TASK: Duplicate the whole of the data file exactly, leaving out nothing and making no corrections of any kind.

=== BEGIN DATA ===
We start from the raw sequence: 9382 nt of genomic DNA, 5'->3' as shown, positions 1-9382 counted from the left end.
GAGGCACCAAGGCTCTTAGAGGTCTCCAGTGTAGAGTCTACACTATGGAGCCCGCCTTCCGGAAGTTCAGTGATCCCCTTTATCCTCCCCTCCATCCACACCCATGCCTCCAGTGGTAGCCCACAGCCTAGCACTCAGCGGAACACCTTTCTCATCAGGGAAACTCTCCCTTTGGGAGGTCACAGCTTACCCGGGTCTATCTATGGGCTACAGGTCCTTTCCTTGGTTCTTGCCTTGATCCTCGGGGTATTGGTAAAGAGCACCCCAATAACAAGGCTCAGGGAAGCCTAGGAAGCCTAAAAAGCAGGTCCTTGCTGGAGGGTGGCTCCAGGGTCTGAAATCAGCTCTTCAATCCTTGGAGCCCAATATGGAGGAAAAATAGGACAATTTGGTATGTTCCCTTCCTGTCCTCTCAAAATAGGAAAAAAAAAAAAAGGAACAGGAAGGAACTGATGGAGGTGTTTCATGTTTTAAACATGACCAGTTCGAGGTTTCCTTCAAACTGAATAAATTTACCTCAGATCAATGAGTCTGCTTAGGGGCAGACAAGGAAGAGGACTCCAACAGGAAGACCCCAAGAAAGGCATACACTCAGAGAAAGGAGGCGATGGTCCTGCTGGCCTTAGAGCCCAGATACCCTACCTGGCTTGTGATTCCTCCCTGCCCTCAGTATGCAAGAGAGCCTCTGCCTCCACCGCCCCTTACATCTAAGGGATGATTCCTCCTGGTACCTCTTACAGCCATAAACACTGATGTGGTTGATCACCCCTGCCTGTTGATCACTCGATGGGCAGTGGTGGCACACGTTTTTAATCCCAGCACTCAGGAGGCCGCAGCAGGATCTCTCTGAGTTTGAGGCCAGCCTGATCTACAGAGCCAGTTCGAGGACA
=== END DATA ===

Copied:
We start from the raw sequence: 9382 nt of genomic DNA, 5'->3' as shown, positions 1-9382 counted from the left end.
GAGGCACCAAGGCTCTTAGAGGTCTCCAGTGTAGAGTCTACACTATGGAGCCCGCCTTCCGGAAGTTCAGTGATCCCCTTTATCCTCCCCTCCATCCACACCCATGCCTCCAGTGGTAGCCCACAGCCTAGCACTCAGCGGAACACCTTTCTCATCAGGGAAACTCTCCCTTTGGGAGGTCACAGCTTACCCGGGTCTATCTATGGGCTACAGGTCCTTTCCTTGGTTCTTGCCTTGATCCTCGGGGTATTGGTAAAGAGCACCCCAATAACAAGGCTCAGGGAAGCCTAGGAAGCCTAAAAAGCAGGTCCTTGCTGGAGGGTGGCTCCAGGGTCTGAAATCAGCTCTTCAATCCTTGGAGCCCAATATGGAGGAAAAATAGGACAATTTGGTATGTTCCCTTCCTGTCCTCTCAAAATAGGAAAAAAAAAAAAAGGAACAGGAAGGAACTGATGGAGGTGTTTCATGTTTTAAACATGACCAGTTCGAGGTTTCCTTCAAACTGAATAAATTTACCTCAGATCAATGAGTCTGCTTAGGGGCAGACAAGGAAGAGGACTCCAACAGGAAGACCCCAAGAAAGGCATACACTCAGAGAAAGGAGGCGATGGTCCTGCTGGCCTTAGAGCCCAGATACCCTACCTGGCTTGTGATTCCTCCCTGCCCTCAGTATGCAAGAGAGCCTCTGCCTCCACCGCCCCTTACATCTAAGGGATGATTCCTCCTGGTACCTCTTACAGCCATAAACACTGATGTGGTTGATCACCCCTGCCTGTTGATCACTCGATGGGCAGTGGTGGCACACGTTTTTAATCCCAGCACTCAGGAGGCCGCAGCAGGATCTCTCTGAGTTTGAGGCCAGCCTGATCTACAGAGCCAGTTCGAGGACA